Sunday, August 24, 2014

Criminal Lawyer (RKO, 1937)

by Mark Gabrish Conlan • Copyright © 2014 by Mark Gabrish Conlan • All rights reserved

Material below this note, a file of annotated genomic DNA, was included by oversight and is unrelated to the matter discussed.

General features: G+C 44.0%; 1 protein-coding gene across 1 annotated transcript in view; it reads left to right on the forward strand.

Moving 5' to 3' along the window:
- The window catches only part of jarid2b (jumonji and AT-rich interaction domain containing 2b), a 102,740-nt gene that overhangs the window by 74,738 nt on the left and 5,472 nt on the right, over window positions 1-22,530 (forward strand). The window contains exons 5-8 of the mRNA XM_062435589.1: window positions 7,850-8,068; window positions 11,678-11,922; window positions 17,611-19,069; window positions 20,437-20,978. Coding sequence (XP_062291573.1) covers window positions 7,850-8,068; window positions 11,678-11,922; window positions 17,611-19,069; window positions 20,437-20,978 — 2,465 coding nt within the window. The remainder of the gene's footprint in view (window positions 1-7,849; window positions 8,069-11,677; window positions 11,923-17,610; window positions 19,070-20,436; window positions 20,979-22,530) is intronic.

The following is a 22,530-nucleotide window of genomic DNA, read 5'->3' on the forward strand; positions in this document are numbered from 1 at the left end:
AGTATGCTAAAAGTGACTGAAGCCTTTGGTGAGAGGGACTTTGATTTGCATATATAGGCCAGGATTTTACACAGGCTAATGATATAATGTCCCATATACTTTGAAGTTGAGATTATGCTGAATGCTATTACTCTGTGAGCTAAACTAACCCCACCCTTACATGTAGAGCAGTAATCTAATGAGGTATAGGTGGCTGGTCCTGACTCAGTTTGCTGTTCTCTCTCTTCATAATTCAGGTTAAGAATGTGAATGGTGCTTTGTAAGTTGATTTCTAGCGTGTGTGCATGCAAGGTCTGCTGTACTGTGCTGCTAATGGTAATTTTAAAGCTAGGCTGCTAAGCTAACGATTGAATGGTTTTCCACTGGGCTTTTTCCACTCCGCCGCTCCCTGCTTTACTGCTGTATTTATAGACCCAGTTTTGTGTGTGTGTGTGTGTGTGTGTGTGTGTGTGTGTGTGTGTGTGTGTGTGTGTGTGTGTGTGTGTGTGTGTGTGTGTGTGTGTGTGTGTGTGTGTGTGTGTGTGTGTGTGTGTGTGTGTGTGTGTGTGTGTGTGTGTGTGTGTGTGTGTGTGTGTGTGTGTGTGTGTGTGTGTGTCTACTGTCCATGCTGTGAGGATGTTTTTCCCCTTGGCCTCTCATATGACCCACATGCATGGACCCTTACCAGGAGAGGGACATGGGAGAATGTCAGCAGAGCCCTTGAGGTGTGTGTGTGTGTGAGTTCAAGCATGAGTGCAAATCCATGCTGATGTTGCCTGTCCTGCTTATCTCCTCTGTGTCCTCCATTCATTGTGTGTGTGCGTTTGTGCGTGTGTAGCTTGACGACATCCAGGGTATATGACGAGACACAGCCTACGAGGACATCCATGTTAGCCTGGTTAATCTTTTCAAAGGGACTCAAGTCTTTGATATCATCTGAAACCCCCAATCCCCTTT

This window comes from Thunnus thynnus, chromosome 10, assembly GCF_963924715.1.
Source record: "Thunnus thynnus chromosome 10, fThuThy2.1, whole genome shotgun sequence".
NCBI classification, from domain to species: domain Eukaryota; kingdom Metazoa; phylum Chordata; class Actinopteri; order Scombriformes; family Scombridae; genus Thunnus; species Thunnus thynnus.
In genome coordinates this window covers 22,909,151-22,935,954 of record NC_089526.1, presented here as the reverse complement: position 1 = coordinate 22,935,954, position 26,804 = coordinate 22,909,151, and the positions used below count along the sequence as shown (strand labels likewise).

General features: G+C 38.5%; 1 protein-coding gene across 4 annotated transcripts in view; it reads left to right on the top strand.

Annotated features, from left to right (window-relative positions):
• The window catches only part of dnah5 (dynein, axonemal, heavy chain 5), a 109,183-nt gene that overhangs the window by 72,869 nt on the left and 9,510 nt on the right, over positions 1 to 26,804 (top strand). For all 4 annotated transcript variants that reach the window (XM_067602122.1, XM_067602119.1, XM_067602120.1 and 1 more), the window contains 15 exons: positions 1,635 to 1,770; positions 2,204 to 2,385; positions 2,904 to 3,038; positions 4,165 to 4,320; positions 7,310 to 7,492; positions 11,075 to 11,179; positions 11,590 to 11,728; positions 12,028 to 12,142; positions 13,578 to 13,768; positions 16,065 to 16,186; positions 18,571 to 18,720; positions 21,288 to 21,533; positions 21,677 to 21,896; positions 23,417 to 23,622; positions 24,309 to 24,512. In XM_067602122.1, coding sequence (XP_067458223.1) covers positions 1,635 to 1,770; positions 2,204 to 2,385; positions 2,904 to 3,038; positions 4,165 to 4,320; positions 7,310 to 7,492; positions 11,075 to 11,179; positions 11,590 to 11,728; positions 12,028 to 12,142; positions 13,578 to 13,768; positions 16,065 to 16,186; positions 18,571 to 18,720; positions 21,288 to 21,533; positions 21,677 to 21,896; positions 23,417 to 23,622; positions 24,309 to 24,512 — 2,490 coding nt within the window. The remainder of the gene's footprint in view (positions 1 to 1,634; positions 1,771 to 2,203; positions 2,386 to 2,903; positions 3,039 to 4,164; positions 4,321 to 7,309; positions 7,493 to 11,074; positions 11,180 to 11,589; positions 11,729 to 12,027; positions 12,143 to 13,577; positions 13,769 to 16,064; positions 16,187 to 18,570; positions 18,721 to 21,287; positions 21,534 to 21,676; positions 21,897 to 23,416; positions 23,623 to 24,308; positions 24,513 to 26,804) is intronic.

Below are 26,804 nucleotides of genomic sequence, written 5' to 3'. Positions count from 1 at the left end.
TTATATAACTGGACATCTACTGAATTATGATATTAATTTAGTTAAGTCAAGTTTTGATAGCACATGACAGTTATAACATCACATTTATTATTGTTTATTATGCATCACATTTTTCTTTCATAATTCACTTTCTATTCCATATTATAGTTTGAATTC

Two nights ago Charles and I screened one of the movies I’d recorded on a recent Turner Classic Movies tribute to actor Lee Tracy, a 1937 RKO “B” called Criminal Lawyer. It’s impossible for me to think (or write) about Tracy without recalling how he literally pissed away a major career; in 1934, on location in Mexico for MGM’s big-budget biopic ¡Viva Villa! (with Wallace Beery as Pancho Villa and Tracy as his gringo press agent responsible for getting him and his revolution good publicity in U.S. papers), he stood on the balcony of his hotel room one day and urinated on a passing detachment of soldiers in the Mexican army. This antic got not only Tracy but the entire film crew thrown out of Mexico immediately, and MGM got back by firing not only Tracy but director Howard Hawks, replacing him with Jack Conway (who got sole screen credit even though between two-thirds and three-fourths of the released film is Hawks’ work) and the Mexican locations with whatever places they could find in alta California that looked more or less right. Tracy drifted through the studio food chain, ending up at RKO and then an even cheaper (but still semi-major) lot, Universal, doing cheaper movies designed to show off his fast-talking wise-guy persona. Criminal Lawyer is listed on as a remake of a 1932 film called State’s Attorney (with John Barrymore, of all people, as the character Tracy plays here) — in 1951 RKO would make another “B” called Criminal Lawyer that would have certain plot devices in common with this one but wasn’t really a remake — and is actually a crackling-tough little melodrama which casts Tracy as attorney Barry Brandon, who wins his cases with spectacular courtroom stunts and, it’s hinted (but not officially revealed until the end), bribing jurors.